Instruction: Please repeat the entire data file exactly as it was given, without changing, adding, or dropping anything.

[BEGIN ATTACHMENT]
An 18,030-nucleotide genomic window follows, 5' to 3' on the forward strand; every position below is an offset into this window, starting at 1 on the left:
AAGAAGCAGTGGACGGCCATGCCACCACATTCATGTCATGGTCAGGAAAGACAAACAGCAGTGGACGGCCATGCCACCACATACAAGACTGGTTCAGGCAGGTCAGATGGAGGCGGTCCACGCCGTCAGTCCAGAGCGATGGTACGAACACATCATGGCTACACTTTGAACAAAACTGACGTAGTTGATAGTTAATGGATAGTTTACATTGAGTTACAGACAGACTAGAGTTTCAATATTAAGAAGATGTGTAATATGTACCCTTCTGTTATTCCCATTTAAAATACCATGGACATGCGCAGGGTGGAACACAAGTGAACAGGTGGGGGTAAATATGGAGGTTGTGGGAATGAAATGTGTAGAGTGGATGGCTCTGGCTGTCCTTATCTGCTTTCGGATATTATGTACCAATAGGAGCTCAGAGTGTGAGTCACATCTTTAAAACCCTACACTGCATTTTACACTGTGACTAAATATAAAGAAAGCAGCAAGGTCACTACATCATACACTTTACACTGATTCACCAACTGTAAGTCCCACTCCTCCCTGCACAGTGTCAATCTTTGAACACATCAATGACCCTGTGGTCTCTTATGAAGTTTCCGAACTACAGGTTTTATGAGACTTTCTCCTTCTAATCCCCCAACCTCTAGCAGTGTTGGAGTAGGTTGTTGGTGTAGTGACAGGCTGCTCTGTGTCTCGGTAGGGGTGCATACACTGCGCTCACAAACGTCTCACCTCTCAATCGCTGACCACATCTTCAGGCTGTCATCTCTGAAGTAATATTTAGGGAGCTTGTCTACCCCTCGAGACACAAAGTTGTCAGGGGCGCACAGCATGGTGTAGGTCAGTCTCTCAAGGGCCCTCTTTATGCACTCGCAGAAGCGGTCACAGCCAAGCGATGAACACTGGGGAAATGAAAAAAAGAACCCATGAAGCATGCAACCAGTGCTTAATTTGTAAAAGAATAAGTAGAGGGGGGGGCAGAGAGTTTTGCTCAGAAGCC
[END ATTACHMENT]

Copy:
An 18,030-nucleotide genomic window follows, 5' to 3' on the forward strand; every position below is an offset into this window, starting at 1 on the left:
AAGAAGCAGTGGACGGCCATGCCACCACATTCATGTCATGGTCAGGAAAGACAAACAGCAGTGGACGGCCATGCCACCACATACAAGACTGGTTCAGGCAGGTCAGATGGAGGCGGTCCACGCCGTCAGTCCAGAGCGATGGTACGAACACATCATGGCTACACTTTGAACAAAACTGACGTAGTTGATAGTTAATGGATAGTTTACATTGAGTTACAGACAGACTAGAGTTTCAATATTAAGAAGATGTGTAATATGTACCCTTCTGTTATTCCCATTTAAAATACCATGGACATGCGCAGGGTGGAACACAAGTGAACAGGTGGGGGTAAATATGGAGGTTGTGGGAATGAAATGTGTAGAGTGGATGGCTCTGGCTGTCCTTATCTGCTTTCGGATATTATGTACCAATAGGAGCTCAGAGTGTGAGTCACATCTTTAAAACCCTACACTGCATTTTACACTGTGACTAAATATAAAGAAAGCAGCAAGGTCACTACATCATACACTTTACACTGATTCACCAACTGTAAGTCCCACTCCTCCCTGCACAGTGTCAATCTTTGAACACATCAATGACCCTGTGGTCTCTTATGAAGTTTCCGAACTACAGGTTTTATGAGACTTTCTCCTTCTAATCCCCCAACCTCTAGCAGTGTTGGAGTAGGTTGTTGGTGTAGTGACAGGCTGCTCTGTGTCTCGGTAGGGGTGCATACACTGCGCTCACAAACGTCTCACCTCTCAATCGCTGACCACATCTTCAGGCTGTCATCTCTGAAGTAATATTTAGGGAGCTTGTCTACCCCTCGAGACACAAAGTTGTCAGGGGCGCACAGCATGGTGTAGGTCAGTCTCTCAAGGGCCCTCTTTATGCACTCGCAGAAGCGGTCACAGCCAAGCGATGAACACTGGGGAAATGAAAAAAAGAACCCATGAAGCATGCAACCAGTGCTTAATTTGTAAAAGAATAAGTAGAGGGGGGGGCAGAGAGTTTTGCTCAGAAGCC